First 20 minutes or so with Felicity and I really didn't know what to think of her. Innocent catholic schoolgirl comes to terms with her sexuality, eh seems pretty pedestrian. Over the top narration describing to the viewer how Felicity discovers beauty in not only her puberty cycle but also those of her female school chums? Is this the way that young girls really talk? Is this really what it's like when a girl goes through puberty and becomes a woman? Poetic inner monologues bouncing through her head as she discovers the beauty in a tuft of hair between her legs while showering? Do young girls really find the joys in a perverted peeping groundskeeper that they can shrug off with a wink and a smile? Do they enjoy panty and bra shopping as a sexually ambiguous Mr. Roper look-a-like sneaks a peek while he munches down on some panties? OR...is this the male perspective/fantasy shining through and a cheap excuse for a musical montage? And really, who the hell eats a candy bar like this anyway? Anyone?
Regardless, the story of Felicity starts off a bit sexy and a whole lotta silly. And while the film remains sexy throughout (no lie, Felicity is easily one of the sexiest soft core films I've ever seen) by the end of the film, the sexy remains, yet the silly has been traded in for sentimental. Instantly turning this film into a must see for genre fans. It's an utterly enjoyable soft-core romp in the end that manages to transcend your typical late night skin flick fare by a country mile.
There's not much more to tell you about the story that I haven't already. Felicity escapes the 'boredom' of the all girls' school with a trip from daddy to Hong Kong. Before she even gets on the plane Felicity practically confesses her plan. And this is only magnified by the couple she conveniently spies on during flight joining the mile high club. What's it like to have a man lying next to you that you can have whenever you want? This is the thought Felicity ponders throughout. But Felicity is not just throwing herself out there for anyone, although to be fair, she does lose her virginity on the hood of a sports car at the crotch of a creepy man and his tremendous moustache.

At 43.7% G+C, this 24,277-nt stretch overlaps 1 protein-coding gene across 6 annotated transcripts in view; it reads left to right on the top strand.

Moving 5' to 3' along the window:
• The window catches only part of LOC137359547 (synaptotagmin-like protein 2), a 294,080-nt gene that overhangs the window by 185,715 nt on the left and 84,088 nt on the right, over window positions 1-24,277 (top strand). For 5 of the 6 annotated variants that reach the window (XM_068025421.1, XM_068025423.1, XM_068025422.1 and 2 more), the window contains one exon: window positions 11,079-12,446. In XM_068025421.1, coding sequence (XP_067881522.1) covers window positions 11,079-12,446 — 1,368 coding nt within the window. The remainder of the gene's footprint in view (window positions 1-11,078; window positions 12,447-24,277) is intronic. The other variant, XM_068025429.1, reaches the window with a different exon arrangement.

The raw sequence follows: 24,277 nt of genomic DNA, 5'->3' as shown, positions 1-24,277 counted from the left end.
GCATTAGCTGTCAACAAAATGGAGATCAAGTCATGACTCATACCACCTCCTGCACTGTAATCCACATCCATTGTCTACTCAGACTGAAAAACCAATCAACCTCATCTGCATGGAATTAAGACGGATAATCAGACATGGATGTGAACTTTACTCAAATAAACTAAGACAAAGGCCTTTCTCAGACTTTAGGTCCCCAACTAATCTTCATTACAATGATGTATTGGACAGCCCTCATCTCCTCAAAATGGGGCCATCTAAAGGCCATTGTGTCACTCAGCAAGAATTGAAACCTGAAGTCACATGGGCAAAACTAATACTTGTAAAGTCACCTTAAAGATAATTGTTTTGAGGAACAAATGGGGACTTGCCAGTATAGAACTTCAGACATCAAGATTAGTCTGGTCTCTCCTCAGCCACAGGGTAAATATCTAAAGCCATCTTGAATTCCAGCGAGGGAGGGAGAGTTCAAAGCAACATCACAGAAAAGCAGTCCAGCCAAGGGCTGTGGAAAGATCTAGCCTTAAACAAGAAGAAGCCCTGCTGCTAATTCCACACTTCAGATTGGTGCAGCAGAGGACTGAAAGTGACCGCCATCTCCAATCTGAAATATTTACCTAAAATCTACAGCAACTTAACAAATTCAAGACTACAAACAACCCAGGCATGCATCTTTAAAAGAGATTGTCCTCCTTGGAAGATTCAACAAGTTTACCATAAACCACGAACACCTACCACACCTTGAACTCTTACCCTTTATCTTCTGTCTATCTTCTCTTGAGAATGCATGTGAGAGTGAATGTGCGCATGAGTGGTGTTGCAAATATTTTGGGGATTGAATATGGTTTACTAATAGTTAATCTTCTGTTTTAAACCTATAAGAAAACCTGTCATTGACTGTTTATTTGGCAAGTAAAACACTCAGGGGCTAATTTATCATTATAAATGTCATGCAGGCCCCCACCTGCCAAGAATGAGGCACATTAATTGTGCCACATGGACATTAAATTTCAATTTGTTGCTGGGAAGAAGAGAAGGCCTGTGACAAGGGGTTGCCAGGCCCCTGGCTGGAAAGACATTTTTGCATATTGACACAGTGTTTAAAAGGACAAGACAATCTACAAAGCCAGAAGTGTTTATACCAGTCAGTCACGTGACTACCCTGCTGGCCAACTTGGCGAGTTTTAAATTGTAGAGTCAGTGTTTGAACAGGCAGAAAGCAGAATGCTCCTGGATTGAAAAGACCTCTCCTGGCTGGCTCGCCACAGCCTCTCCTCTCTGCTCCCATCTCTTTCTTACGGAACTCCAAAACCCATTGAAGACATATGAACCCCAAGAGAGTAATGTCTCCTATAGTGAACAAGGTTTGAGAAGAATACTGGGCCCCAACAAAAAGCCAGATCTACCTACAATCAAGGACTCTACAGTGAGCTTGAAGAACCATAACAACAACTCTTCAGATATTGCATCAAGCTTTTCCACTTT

Felicity experiences bath houses with her friend Me Ling (Joni Flynn) and wanton sex from behind while on a boat of sexual depravity. Eventually she meets a nice young man named Miles (Christopher Milne), a photojournalist who only has a few days before he has to leave for assignment. While she's ready to dive right in, Miles is the reluctant one knowing that he only has a short amount of time to spare. The two are inseparable for a few days, until he parts and Felicity discovers that her heart has been broken. For dear sweet Felicity seems to have fallen in love.
Featuring fun on location scenes throughout Hong Kong, even if the story of Felicity was just a run of the mill sexual romp in the end, it'd still make for a heck of a travelogue. This footage ads tremendous value and another level of visual enjoyment to the film. Beyond this, the film is successful in its characters' transitions throughout. Once we get past the silly, these characters motivations and actions seem even more believable. The coming of age story truly takes shape, and if you were to strip away all of the sex from the film it would have the potential to be on par (well, maybe slightly on par) with some of the worlds greatest 'girls coming of age' flicks like Little Darlings. The dialogue and interaction between Felicity and her peers is very enjoyable.
The film looks quite nice in its original aspect ratio and while colors are a bit muted throughout, the overall look of the film seems to be preserved nicely. The original mono track gets the job done, and the recurring Linda George theme song "Mama's Little Girl No More" (a truly spectacular 70's era AM Gold style song) sounds great in both the movie and over the disc menus. Extras include an 'intimate' still gallery, a gratuitous trailer (which one could also describe as being intimate, if one were so inclined) and an audio commentary with director John D. Lamond and 'Mama's Little Girl' herself, Glory Annen. The commentary is fun and informative and a nice addition to the overall package. This one comes highly recommended.